Deep Neural Networks (DNNs) are the key technology of enabling AI. It has gained widespread attention which is now growing at a rapid pace. But, running computation-intensive DNN-based tasks on mobile edge devices can be challenging due to the limited computation resources. This is one of the challenges presented with Edge AI.
Therefore the traditional cloud-assisted AI inference has been the preferred choice but is heavily affected by the wide-area network (WAN) latency, leading to poor real-time performance, hence ultimately causing poor user experience. Moreover, sending data over the internet to cloud-based servers has raised many privacy and security issues over time.
This is where the concept of Edge AI excels. By pushing inference and occasionally even model training to edge nodes, Edge AI has recently emerged as a promising alternative to traditional cloud-assisted inference. The concept of Edge AI defines that the inference is taken place where data is collected or at the closest point locally such as on a local server.
What exactly is Edge AI?
In “Edge AI”, AI inference is done locally, either directly on the user’s device (on-device ai) or on a server near the device.
What is a Deep Neural Network (DNN)?
Deep Neural networks are simply Artificial Neural Networks with multiple hidden layers between input and output layers.
DNNs are resource-hungry due to the millions of parameters they possess. AlexNet, the first Convolution Neural Network, is a type of Deep Neural network that has over 60 million parameters!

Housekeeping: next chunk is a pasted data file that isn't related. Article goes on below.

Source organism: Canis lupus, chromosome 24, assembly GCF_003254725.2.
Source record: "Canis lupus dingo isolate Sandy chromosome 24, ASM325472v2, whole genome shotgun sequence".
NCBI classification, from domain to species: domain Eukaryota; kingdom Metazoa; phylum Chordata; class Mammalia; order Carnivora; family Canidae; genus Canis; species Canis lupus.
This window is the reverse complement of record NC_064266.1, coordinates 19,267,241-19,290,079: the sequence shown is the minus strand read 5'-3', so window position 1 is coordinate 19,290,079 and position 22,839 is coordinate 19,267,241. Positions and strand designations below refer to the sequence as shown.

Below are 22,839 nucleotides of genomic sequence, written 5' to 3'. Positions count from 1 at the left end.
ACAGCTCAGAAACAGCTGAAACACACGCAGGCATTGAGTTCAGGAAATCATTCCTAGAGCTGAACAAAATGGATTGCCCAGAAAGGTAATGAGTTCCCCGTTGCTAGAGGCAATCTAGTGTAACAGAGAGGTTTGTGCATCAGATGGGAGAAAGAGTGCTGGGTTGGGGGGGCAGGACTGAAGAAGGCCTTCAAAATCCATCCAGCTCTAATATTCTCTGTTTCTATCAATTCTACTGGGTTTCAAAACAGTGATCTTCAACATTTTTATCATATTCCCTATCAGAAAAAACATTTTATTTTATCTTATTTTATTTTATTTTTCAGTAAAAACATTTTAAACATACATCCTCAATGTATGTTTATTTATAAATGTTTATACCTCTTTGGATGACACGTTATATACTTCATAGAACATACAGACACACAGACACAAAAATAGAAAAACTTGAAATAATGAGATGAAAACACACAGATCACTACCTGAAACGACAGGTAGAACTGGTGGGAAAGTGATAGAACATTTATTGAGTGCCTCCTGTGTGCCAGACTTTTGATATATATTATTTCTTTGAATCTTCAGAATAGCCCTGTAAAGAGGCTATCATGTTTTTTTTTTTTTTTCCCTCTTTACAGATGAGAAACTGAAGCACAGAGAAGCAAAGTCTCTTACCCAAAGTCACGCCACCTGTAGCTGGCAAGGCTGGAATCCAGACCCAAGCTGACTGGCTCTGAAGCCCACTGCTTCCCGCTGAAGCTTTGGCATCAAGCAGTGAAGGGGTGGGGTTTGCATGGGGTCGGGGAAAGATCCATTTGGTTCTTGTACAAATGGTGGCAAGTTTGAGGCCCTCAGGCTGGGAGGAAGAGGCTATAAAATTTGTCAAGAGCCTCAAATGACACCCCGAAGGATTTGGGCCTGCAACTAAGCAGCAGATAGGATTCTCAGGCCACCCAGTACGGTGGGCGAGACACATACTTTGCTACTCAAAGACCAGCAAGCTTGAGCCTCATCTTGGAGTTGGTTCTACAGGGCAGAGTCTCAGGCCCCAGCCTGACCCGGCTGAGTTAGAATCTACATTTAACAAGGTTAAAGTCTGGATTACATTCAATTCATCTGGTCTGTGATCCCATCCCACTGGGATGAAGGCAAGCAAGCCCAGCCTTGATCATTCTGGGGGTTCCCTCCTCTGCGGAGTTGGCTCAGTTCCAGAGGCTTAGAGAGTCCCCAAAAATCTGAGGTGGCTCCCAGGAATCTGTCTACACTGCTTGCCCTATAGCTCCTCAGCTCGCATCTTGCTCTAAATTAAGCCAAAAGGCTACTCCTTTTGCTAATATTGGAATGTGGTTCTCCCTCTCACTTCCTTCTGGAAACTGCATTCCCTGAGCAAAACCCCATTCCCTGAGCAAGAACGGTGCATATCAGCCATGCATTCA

DNNs are powerful as a great approach to AI, but they are very compute-intensive algorithms. So, the uncompressed DNNs are best-suited to cloud-based processors and hardware.
Do you want to find out how to create a simple Deep Neural Network with Keras? Find out here Keras Flatten with a DNN example in Python
Cloud AI Vs Edge AI Inference
As mentioned earlier, when we talk about Edge AI, we are mainly focusing on AI inference, where the prediction part is taken place. To train AI models we are still relying very heavily on could infrastructures as the training can be done offline. Surely we don’t want to train DNNs on Edge AI devices as they will take so long to complete!
The following two figures should give you a clear idea about how cloud AI inference and Edge AI inference are taken place.
Let’s talk about Drawbacks and Challnges of Cloud AI and Edge AI
Drawbacks of Cloud AI
Although cloud AI presents high accuracy levels, we can’t deny the following drawbacks it comes bundled with…
- WAN Latency.
- Reliability issues.
- Privacy, trust concerns.
Challenges of Edge AI
So, our savior is the Edge AI, right? Yes, but again with Edge AI, we have to solve a couple of challenges. I would say challenges rather than calling them issues. What are these challenges though?
- Limited Power.
- Limited Memory
- Processing Capacities.
- Accuracy Vs. Efficiency trade-offs.
- More Research Needed.
Why Edge AI over Cloud AI? (The Great Benifits)
At the beginning of this article, we discussed why we primarily need to bring Cloud AI to the Edge. Furthermore, the following is a list of benefits that we can achieve with Edge AI.
- Faster response times.
- Speeds up decision-making in real-time applications.